The best way to improve children's performance in the classroom may be to take them out of it.
New research suggests that play and down time may be as important to a child's academic experience as reading, science and math, and that regular recess, fitness or nature time can influence behavior, concentration and even grades, reports the New York Times.
A recent study found kids who had more than 15 minutes of recess a day showed better behavior in class than those who had little or none.
The lead researcher, Dr. Romina M. Barros, a pediatrician and an assistant clinical professor at the Albert Einstein College of Medicine, said the findings were important because many schools did not view recess as essential to education. In fact, they found disadvantaged children were more likely to be denied recess.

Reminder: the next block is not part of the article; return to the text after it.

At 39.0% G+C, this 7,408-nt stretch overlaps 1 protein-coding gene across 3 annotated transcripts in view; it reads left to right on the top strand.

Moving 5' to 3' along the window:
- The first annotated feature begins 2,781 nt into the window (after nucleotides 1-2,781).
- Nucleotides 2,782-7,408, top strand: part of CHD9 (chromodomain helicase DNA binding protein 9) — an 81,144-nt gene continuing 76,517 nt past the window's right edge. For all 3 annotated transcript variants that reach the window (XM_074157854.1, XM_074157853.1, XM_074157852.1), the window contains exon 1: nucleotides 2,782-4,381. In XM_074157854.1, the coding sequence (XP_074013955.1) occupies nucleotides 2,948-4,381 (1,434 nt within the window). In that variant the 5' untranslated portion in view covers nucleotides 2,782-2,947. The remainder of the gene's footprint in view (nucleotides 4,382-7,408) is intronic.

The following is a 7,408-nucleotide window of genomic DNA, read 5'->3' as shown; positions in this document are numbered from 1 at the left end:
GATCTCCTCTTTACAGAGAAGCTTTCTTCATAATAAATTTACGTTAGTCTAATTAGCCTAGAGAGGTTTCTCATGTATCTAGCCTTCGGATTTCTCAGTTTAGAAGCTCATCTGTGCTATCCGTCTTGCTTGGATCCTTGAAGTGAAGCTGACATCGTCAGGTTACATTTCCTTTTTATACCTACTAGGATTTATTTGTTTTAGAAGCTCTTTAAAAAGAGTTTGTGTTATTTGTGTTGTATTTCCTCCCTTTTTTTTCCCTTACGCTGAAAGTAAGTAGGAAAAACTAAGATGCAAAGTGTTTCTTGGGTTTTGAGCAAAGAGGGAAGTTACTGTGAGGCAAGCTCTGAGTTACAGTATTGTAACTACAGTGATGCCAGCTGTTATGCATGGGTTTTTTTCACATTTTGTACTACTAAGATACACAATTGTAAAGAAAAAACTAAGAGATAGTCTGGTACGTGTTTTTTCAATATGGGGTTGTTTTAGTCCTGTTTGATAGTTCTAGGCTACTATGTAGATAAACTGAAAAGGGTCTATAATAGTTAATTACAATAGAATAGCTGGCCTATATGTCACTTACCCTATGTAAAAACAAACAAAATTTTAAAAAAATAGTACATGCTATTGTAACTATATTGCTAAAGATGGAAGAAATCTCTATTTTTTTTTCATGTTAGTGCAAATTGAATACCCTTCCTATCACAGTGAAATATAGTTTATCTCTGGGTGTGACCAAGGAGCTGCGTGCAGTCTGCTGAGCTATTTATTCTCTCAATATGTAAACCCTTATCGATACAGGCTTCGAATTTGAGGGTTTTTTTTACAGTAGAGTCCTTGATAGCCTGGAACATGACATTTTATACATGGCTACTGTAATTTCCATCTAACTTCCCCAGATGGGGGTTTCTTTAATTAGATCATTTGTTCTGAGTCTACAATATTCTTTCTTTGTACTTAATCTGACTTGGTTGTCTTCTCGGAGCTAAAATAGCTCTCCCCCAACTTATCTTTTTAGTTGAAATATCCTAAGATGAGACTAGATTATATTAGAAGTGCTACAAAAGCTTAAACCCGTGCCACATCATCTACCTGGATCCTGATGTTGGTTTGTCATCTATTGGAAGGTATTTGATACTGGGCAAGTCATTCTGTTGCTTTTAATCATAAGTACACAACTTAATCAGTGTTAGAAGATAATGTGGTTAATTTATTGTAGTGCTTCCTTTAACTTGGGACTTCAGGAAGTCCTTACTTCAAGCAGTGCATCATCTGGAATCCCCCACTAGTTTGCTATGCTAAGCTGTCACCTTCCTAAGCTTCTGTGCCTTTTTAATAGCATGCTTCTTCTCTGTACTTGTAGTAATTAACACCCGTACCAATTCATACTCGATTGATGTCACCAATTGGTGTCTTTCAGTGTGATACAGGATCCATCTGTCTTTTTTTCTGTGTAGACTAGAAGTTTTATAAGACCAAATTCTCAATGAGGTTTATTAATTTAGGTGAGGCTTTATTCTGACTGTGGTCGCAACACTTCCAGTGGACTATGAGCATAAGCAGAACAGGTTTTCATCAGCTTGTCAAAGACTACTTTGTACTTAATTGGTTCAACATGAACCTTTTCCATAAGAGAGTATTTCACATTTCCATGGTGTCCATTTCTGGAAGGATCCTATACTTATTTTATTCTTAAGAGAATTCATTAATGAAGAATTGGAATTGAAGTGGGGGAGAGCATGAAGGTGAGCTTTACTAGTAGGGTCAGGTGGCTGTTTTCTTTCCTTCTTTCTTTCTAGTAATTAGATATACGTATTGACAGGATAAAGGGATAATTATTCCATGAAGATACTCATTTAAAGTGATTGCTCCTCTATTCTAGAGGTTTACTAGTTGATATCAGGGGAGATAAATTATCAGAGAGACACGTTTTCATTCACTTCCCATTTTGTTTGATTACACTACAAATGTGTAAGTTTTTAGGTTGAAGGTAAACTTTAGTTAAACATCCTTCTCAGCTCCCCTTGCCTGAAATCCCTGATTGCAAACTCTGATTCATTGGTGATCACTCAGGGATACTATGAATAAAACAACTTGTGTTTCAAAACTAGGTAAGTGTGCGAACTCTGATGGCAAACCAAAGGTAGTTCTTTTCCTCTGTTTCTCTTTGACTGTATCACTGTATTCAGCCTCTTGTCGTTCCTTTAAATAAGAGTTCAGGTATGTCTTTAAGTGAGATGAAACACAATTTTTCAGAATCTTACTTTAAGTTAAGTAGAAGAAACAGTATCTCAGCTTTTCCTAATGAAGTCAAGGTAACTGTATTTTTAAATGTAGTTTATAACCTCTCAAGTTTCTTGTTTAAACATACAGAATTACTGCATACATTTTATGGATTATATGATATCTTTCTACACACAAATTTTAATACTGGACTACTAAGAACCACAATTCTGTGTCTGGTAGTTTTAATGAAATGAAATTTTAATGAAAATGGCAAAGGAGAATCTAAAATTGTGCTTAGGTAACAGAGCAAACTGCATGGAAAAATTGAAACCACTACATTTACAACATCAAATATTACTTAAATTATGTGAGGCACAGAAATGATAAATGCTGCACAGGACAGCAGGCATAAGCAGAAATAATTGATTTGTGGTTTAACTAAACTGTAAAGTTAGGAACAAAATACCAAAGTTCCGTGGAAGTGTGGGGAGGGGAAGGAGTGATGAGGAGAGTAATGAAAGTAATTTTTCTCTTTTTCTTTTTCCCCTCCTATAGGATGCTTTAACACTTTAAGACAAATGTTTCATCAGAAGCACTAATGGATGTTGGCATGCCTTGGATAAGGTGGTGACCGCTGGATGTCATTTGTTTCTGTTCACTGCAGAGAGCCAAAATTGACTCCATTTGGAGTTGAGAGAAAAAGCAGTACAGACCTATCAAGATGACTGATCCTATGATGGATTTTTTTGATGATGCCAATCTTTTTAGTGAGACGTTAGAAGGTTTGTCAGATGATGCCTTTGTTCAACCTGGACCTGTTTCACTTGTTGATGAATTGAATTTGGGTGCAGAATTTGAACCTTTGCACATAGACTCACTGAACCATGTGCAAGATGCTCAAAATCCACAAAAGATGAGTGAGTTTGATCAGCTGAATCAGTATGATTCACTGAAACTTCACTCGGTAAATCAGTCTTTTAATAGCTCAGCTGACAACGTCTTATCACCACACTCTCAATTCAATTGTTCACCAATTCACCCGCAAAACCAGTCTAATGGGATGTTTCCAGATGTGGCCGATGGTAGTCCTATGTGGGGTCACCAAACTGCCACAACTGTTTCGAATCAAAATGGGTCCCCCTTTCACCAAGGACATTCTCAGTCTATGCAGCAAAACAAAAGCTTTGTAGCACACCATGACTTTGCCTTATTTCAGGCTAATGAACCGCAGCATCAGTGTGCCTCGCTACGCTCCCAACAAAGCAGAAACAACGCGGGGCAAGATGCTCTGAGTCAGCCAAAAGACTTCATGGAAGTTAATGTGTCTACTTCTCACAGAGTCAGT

"Sometimes you need data published for people at the educational level to start believing it has an impact," she said. "We should understand that kids need that break because the brain needs that break."
Also, teachers often punish children by taking away recess privileges. That strikes Dr. Barros as illogical. "Recess should be part of the curriculum," she said. "You don't punish a kid by having them miss math class, so kids shouldn't be punished by not getting recess."
Do you think kids learn during recess?